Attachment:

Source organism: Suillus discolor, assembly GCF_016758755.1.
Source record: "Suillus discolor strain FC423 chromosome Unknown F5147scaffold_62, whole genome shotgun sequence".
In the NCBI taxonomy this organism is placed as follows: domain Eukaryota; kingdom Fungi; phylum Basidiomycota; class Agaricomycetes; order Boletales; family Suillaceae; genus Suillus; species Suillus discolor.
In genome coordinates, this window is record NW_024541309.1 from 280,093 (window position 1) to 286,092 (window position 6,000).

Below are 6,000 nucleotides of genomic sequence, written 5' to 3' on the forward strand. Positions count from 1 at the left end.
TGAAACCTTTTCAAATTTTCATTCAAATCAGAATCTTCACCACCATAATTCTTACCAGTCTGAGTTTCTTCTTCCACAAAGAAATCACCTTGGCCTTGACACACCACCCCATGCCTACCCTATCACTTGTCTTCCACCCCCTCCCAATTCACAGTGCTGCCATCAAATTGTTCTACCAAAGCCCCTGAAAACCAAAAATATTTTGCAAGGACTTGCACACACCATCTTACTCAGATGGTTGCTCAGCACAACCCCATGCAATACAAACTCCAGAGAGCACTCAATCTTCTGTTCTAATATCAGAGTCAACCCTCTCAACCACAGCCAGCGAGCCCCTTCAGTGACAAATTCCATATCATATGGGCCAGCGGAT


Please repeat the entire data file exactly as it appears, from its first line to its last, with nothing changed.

Source organism: Suillus discolor, assembly GCF_016758755.1.
Source record: "Suillus discolor strain FC423 chromosome Unknown F5147scaffold_62, whole genome shotgun sequence".
In the NCBI taxonomy this organism is placed as follows: domain Eukaryota; kingdom Fungi; phylum Basidiomycota; class Agaricomycetes; order Boletales; family Suillaceae; genus Suillus; species Suillus discolor.
In genome coordinates, this window is record NW_024541309.1 from 280,093 (window position 1) to 286,092 (window position 6,000).

Below are 6,000 nucleotides of genomic sequence, written 5' to 3' on the forward strand. Positions count from 1 at the left end.
TGAAACCTTTTCAAATTTTCATTCAAATCAGAATCTTCACCACCATAATTCTTACCAGTCTGAGTTTCTTCTTCCACAAAGAAATCACCTTGGCCTTGACACACCACCCCATGCCTACCCTATCACTTGTCTTCCACCCCCTCCCAATTCACAGTGCTGCCATCAAATTGTTCTACCAAAGCCCCTGAAAACCAAAAATATTTTGCAAGGACTTGCACACACCATCTTACTCAGATGGTTGCTCAGCACAACCCCATGCAATACAAACTCCAGAGAGCACTCAATCTTCTGTTCTAATATCAGAGTCAACCCTCTCAACCACAGCCAGCGAGCCCCTTCAGTGACAAATTCCATATCATATGGGCCAGCGGAT